Several weeks ago, I decided to rebuild it, keeping it as true to the original as possible. At first, I intended on just replacing the cracked bases, to give a fresh place for the screws to attach. But after pulling off the bases, I saw that the two upright posts were in pretty bad shape as well. They were not solid; merely four sided hollow boxes. Not only that, but the joinery on the whole piece was pretty basic: lots of nails. Lots, and lots of nails.

If I was going to rebuild the posts, that meant getting new material, and that nice aged patina on the rails was not going to match the new stuff. That meant I had to get the surface of the rails down to the bare wood, and finish both the old and new parts together. At first I tried sanding the old finish/patina off, but either the grime and dirt that had built up over the years, or the old varnish, (or a combo of both), made sanding it off impossible. Within a few strokes, the sandpaper would load up with a sticky wad, rendering the paper useless. So I got out my hand planes and card scrapers, and removed the least amount of material I could get away with. That went well, and soon I had clear, clean stock.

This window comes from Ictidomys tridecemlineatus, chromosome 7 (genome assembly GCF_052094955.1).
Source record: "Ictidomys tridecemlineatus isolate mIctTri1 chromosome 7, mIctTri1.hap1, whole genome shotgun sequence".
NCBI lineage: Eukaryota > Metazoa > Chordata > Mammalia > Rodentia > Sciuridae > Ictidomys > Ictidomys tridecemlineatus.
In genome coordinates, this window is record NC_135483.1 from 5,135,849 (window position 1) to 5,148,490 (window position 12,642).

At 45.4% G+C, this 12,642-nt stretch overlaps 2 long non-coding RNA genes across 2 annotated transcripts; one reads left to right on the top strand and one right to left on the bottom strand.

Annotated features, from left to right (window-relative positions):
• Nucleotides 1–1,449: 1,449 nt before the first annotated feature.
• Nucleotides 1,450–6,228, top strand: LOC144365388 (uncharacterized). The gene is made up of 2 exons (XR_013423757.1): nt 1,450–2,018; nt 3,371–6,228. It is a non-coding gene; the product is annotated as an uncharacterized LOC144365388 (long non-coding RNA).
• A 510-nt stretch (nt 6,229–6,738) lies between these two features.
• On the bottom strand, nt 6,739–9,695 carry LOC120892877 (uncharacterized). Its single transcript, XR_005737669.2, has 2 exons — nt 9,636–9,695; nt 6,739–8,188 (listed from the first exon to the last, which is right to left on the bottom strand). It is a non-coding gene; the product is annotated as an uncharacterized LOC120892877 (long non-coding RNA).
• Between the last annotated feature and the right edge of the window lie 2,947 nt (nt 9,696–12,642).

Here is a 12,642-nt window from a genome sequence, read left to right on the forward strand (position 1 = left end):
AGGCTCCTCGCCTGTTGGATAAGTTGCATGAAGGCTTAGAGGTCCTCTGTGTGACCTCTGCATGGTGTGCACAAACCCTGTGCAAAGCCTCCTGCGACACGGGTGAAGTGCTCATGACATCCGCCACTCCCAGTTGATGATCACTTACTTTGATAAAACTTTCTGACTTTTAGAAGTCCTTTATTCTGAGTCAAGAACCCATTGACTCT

I then glued up some douglas fir stock for the approximately 3"x3" posts, and milled those square. With the posts being solid wood, and to longer hollow, I could cut a proper mortise for the lower rail to sit in (in the original, the bottom rail's tenon went to the open space inside the post - pretty weak, and was nailed in - also pretty weak). I made a half dovetail to secure the top rail. I only did a half dovetail, because I afraid of weakening the "tails" by removing too much stock from both sides.

I milled up simple chamfered bases and caps, screwing and gluing the bottom bases into the posts, and then cowling and glueing the caps to the tops of the posts (I didn't want to screw down from the top for aesthetics). Then it was on to finishing, which was several layers of garnet shellac, sprayed via HVLP. I was hoping it would have turned out darker, but I think if I wait another 50 years, it will get there. It look great this way, and will will darken with time. I'm in no hurry.

Once the layers of shellac cured, I rubbed it with clear paste wax & steel wool, and installed it. Also, the original had these two homemade metal braces, for added stability, and I cleaned the rust and dirt off those as well, and re-used them.

So that's that. Yes, I know, the floor needs refinishing, and the whole room needs to be re-done. I'll get to it!

What I liked about this project is being able to use my woodworking skill in doing some home improvement stuff. This isn't fine furniture, nor is it restoration exactly. But using my skills to preserve and enhance an original, or at least pretty old, feature/fixture of my house is very satisfying.